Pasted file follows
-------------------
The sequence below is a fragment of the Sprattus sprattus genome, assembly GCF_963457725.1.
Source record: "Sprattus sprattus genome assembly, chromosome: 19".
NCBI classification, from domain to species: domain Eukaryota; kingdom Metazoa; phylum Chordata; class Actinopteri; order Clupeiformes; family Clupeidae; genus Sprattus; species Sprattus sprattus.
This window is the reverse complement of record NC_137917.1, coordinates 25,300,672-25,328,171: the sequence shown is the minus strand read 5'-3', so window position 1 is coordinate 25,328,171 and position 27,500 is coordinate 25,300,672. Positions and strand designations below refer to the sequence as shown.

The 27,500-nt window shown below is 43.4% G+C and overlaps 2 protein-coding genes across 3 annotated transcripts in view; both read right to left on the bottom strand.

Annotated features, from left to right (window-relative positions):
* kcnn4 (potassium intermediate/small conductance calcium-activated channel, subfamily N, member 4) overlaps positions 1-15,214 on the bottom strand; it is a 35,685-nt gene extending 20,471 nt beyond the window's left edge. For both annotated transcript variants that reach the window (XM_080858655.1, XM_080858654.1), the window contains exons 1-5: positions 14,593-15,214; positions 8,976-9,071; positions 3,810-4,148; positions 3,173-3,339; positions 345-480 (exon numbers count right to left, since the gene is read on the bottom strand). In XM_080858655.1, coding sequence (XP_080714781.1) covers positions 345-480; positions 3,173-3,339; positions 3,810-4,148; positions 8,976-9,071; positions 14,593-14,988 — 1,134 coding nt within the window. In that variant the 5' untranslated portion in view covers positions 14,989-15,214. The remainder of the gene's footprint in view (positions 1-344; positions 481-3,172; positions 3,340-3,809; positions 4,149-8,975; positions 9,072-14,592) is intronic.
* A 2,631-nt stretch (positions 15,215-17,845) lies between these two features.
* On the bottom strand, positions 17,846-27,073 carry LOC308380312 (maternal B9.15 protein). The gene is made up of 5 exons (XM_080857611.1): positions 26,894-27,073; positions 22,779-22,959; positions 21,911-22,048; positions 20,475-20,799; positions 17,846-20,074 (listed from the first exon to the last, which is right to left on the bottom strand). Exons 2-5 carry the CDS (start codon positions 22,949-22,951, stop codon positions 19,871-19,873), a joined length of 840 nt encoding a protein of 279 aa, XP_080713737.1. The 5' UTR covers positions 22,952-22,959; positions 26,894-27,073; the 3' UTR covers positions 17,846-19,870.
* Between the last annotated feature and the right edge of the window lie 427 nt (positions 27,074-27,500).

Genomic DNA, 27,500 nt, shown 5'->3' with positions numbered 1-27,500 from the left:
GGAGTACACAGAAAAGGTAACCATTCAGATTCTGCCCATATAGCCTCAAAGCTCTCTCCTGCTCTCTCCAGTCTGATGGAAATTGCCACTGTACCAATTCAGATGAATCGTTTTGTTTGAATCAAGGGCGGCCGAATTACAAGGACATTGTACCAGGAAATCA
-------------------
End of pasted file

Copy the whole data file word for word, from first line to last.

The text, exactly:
The sequence below is a fragment of the Sprattus sprattus genome, assembly GCF_963457725.1.
Source record: "Sprattus sprattus genome assembly, chromosome: 19".
NCBI classification, from domain to species: domain Eukaryota; kingdom Metazoa; phylum Chordata; class Actinopteri; order Clupeiformes; family Clupeidae; genus Sprattus; species Sprattus sprattus.
This window is the reverse complement of record NC_137917.1, coordinates 25,300,672-25,328,171: the sequence shown is the minus strand read 5'-3', so window position 1 is coordinate 25,328,171 and position 27,500 is coordinate 25,300,672. Positions and strand designations below refer to the sequence as shown.

The 27,500-nt window shown below is 43.4% G+C and overlaps 2 protein-coding genes across 3 annotated transcripts in view; both read right to left on the bottom strand.

Annotated features, from left to right (window-relative positions):
* kcnn4 (potassium intermediate/small conductance calcium-activated channel, subfamily N, member 4) overlaps positions 1-15,214 on the bottom strand; it is a 35,685-nt gene extending 20,471 nt beyond the window's left edge. For both annotated transcript variants that reach the window (XM_080858655.1, XM_080858654.1), the window contains exons 1-5: positions 14,593-15,214; positions 8,976-9,071; positions 3,810-4,148; positions 3,173-3,339; positions 345-480 (exon numbers count right to left, since the gene is read on the bottom strand). In XM_080858655.1, coding sequence (XP_080714781.1) covers positions 345-480; positions 3,173-3,339; positions 3,810-4,148; positions 8,976-9,071; positions 14,593-14,988 — 1,134 coding nt within the window. In that variant the 5' untranslated portion in view covers positions 14,989-15,214. The remainder of the gene's footprint in view (positions 1-344; positions 481-3,172; positions 3,340-3,809; positions 4,149-8,975; positions 9,072-14,592) is intronic.
* A 2,631-nt stretch (positions 15,215-17,845) lies between these two features.
* On the bottom strand, positions 17,846-27,073 carry LOC308380312 (maternal B9.15 protein). The gene is made up of 5 exons (XM_080857611.1): positions 26,894-27,073; positions 22,779-22,959; positions 21,911-22,048; positions 20,475-20,799; positions 17,846-20,074 (listed from the first exon to the last, which is right to left on the bottom strand). Exons 2-5 carry the CDS (start codon positions 22,949-22,951, stop codon positions 19,871-19,873), a joined length of 840 nt encoding a protein of 279 aa, XP_080713737.1. The 5' UTR covers positions 22,952-22,959; positions 26,894-27,073; the 3' UTR covers positions 17,846-19,870.
* Between the last annotated feature and the right edge of the window lie 427 nt (positions 27,074-27,500).

Genomic DNA, 27,500 nt, shown 5'->3' with positions numbered 1-27,500 from the left:
GGAGTACACAGAAAAGGTAACCATTCAGATTCTGCCCATATAGCCTCAAAGCTCTCTCCTGCTCTCTCCAGTCTGATGGAAATTGCCACTGTACCAATTCAGATGAATCGTTTTGTTTGAATCAAGGGCGGCCGAATTACAAGGACATTGTACCAGGAAATCA